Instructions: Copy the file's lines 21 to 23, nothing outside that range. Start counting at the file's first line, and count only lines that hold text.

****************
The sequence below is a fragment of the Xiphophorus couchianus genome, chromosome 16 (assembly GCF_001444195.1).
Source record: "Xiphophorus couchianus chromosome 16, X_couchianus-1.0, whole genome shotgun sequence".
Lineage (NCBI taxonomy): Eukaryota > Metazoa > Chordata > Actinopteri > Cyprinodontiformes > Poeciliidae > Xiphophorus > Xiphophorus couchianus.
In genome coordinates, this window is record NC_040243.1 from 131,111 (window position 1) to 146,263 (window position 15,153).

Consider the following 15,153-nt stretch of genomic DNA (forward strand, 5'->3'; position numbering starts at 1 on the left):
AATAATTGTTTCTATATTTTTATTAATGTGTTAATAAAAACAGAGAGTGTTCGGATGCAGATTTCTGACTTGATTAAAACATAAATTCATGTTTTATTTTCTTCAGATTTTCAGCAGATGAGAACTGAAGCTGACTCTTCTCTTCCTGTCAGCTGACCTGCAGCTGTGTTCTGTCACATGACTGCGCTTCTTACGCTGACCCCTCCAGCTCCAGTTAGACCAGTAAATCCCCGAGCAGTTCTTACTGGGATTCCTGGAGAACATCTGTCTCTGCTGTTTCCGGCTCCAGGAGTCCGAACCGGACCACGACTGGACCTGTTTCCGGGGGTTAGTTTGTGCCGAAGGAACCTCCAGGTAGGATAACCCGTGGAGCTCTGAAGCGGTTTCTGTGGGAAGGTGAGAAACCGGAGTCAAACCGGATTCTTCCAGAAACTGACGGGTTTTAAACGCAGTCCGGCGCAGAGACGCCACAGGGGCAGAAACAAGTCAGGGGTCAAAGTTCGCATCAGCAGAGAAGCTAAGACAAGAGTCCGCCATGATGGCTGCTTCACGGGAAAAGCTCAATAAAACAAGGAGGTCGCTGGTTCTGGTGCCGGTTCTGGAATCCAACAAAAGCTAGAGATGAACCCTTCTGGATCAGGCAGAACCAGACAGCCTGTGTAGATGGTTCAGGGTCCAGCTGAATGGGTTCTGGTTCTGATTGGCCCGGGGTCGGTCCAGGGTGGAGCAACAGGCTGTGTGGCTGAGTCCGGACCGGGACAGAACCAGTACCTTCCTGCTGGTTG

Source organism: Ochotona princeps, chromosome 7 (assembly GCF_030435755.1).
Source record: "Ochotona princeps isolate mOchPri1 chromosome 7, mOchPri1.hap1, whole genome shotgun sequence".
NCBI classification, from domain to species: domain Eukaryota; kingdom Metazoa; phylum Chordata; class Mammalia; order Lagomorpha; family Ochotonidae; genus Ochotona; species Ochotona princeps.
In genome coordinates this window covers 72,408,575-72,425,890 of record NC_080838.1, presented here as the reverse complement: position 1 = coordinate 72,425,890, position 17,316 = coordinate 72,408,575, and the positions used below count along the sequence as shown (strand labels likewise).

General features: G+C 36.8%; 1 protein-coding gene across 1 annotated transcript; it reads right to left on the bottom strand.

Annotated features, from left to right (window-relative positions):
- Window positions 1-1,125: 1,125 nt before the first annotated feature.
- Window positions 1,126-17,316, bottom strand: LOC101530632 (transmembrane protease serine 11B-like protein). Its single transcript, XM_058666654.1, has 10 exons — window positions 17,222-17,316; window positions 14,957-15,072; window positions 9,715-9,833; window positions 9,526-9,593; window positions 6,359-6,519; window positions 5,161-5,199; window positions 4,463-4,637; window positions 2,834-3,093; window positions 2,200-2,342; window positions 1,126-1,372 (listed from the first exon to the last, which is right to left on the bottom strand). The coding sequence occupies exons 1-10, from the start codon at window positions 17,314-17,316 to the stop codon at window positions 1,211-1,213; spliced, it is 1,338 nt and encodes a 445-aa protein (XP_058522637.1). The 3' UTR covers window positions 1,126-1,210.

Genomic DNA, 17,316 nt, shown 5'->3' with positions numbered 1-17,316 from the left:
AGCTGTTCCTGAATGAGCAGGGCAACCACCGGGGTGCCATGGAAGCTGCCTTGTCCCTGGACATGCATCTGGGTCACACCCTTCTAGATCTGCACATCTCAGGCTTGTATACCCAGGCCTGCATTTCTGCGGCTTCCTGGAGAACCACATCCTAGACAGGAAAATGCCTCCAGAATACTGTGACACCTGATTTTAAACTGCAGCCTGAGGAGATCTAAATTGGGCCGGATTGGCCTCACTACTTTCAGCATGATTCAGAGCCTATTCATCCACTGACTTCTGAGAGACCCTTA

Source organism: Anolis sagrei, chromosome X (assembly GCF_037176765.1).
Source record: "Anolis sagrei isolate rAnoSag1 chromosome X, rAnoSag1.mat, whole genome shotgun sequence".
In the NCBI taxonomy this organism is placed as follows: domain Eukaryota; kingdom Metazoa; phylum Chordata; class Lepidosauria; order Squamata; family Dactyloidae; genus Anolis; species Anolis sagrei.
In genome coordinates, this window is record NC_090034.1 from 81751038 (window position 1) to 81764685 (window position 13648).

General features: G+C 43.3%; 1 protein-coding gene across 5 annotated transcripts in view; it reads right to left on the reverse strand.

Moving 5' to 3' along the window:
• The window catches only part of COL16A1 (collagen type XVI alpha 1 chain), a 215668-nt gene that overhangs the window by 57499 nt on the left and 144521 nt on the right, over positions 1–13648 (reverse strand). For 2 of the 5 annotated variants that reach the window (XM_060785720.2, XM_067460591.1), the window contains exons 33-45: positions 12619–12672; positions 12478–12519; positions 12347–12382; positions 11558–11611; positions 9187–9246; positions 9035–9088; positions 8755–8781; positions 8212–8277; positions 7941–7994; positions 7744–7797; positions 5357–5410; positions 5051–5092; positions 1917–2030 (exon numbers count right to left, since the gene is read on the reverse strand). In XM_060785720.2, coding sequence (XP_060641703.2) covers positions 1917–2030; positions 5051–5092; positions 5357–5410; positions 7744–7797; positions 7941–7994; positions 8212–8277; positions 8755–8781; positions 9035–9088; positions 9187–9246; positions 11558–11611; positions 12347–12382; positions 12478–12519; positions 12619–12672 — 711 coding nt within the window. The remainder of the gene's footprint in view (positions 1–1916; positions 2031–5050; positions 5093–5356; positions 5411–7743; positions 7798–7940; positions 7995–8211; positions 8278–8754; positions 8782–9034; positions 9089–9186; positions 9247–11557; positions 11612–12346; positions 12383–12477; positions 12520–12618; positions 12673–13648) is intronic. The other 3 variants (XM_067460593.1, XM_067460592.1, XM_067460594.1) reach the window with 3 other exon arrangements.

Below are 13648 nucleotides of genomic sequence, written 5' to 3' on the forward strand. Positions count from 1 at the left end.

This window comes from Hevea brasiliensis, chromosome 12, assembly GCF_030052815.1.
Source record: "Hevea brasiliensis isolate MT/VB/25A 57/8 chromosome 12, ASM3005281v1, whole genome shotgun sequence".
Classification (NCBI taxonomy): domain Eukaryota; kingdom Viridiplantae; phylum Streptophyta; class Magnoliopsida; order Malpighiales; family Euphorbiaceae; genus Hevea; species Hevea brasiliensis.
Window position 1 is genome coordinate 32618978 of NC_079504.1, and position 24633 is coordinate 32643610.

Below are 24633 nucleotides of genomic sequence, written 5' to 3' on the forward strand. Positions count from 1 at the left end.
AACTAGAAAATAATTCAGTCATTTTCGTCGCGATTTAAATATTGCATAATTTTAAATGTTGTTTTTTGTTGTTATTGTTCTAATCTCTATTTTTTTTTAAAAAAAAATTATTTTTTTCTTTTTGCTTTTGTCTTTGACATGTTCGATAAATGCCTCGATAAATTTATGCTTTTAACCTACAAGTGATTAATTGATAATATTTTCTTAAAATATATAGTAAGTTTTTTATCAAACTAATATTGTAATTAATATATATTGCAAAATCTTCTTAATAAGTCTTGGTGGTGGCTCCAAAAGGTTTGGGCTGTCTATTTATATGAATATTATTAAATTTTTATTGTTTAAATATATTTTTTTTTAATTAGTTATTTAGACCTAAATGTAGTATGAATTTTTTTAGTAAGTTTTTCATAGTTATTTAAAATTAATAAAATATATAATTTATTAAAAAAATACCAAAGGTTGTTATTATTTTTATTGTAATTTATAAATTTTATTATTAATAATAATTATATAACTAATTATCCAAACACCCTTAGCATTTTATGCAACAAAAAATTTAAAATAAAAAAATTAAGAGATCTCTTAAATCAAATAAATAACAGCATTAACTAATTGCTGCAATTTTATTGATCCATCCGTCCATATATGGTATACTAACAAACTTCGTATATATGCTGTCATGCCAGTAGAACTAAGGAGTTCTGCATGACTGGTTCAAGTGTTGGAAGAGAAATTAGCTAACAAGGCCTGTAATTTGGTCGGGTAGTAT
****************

General features: G+C 43.3%; 1 protein-coding gene across 5 annotated transcripts in view; it reads right to left on the reverse strand.

Moving 5' to 3' along the window:
• The window catches only part of COL16A1 (collagen type XVI alpha 1 chain), a 215668-nt gene that overhangs the window by 57499 nt on the left and 144521 nt on the right, over positions 1–13648 (reverse strand). For 2 of the 5 annotated variants that reach the window (XM_060785720.2, XM_067460591.1), the window contains exons 33-45: positions 12619–12672; positions 12478–12519; positions 12347–12382; positions 11558–11611; positions 9187–9246; positions 9035–9088; positions 8755–8781; positions 8212–8277; positions 7941–7994; positions 7744–7797; positions 5357–5410; positions 5051–5092; positions 1917–2030 (exon numbers count right to left, since the gene is read on the reverse strand). In XM_060785720.2, coding sequence (XP_060641703.2) covers positions 1917–2030; positions 5051–5092; positions 5357–5410; positions 7744–7797; positions 7941–7994; positions 8212–8277; positions 8755–8781; positions 9035–9088; positions 9187–9246; positions 11558–11611; positions 12347–12382; positions 12478–12519; positions 12619–12672 — 711 coding nt within the window. The remainder of the gene's footprint in view (positions 1–1916; positions 2031–5050; positions 5093–5356; positions 5411–7743; positions 7798–7940; positions 7995–8211; positions 8278–8754; positions 8782–9034; positions 9089–9186; positions 9247–11557; positions 11612–12346; positions 12383–12477; positions 12520–12618; positions 12673–13648) is intronic. The other 3 variants (XM_067460593.1, XM_067460592.1, XM_067460594.1) reach the window with 3 other exon arrangements.